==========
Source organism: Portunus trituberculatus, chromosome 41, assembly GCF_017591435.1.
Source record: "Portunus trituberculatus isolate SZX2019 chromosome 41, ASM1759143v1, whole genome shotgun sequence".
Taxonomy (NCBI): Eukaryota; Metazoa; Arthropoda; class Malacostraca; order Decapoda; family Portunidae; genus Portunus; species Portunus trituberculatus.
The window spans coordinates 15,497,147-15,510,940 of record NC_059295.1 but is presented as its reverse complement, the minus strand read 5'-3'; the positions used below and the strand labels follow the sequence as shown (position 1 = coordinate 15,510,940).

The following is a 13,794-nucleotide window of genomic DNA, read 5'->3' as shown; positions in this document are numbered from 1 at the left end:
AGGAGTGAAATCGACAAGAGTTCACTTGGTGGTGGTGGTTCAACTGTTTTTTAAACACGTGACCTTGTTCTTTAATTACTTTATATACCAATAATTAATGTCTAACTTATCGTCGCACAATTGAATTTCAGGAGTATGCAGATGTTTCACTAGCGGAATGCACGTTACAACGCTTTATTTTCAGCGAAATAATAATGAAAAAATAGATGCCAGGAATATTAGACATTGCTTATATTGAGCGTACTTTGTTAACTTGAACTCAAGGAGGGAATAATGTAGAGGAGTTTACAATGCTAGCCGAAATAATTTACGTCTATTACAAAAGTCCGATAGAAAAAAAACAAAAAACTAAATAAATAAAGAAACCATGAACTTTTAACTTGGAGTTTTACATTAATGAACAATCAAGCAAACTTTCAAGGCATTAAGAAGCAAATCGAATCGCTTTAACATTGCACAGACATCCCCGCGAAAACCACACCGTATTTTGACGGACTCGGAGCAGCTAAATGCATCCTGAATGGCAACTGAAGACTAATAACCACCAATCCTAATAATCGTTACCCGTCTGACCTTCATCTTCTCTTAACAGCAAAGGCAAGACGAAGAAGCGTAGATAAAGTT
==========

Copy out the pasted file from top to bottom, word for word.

Source organism: Portunus trituberculatus, chromosome 41, assembly GCF_017591435.1.
Source record: "Portunus trituberculatus isolate SZX2019 chromosome 41, ASM1759143v1, whole genome shotgun sequence".
Taxonomy (NCBI): Eukaryota; Metazoa; Arthropoda; class Malacostraca; order Decapoda; family Portunidae; genus Portunus; species Portunus trituberculatus.
The window spans coordinates 15,497,147-15,510,940 of record NC_059295.1 but is presented as its reverse complement, the minus strand read 5'-3'; the positions used below and the strand labels follow the sequence as shown (position 1 = coordinate 15,510,940).

The following is a 13,794-nucleotide window of genomic DNA, read 5'->3' as shown; positions in this document are numbered from 1 at the left end:
AGGAGTGAAATCGACAAGAGTTCACTTGGTGGTGGTGGTTCAACTGTTTTTTAAACACGTGACCTTGTTCTTTAATTACTTTATATACCAATAATTAATGTCTAACTTATCGTCGCACAATTGAATTTCAGGAGTATGCAGATGTTTCACTAGCGGAATGCACGTTACAACGCTTTATTTTCAGCGAAATAATAATGAAAAAATAGATGCCAGGAATATTAGACATTGCTTATATTGAGCGTACTTTGTTAACTTGAACTCAAGGAGGGAATAATGTAGAGGAGTTTACAATGCTAGCCGAAATAATTTACGTCTATTACAAAAGTCCGATAGAAAAAAAACAAAAAACTAAATAAATAAAGAAACCATGAACTTTTAACTTGGAGTTTTACATTAATGAACAATCAAGCAAACTTTCAAGGCATTAAGAAGCAAATCGAATCGCTTTAACATTGCACAGACATCCCCGCGAAAACCACACCGTATTTTGACGGACTCGGAGCAGCTAAATGCATCCTGAATGGCAACTGAAGACTAATAACCACCAATCCTAATAATCGTTACCCGTCTGACCTTCATCTTCTCTTAACAGCAAAGGCAAGACGAAGAAGCGTAGATAAAGTT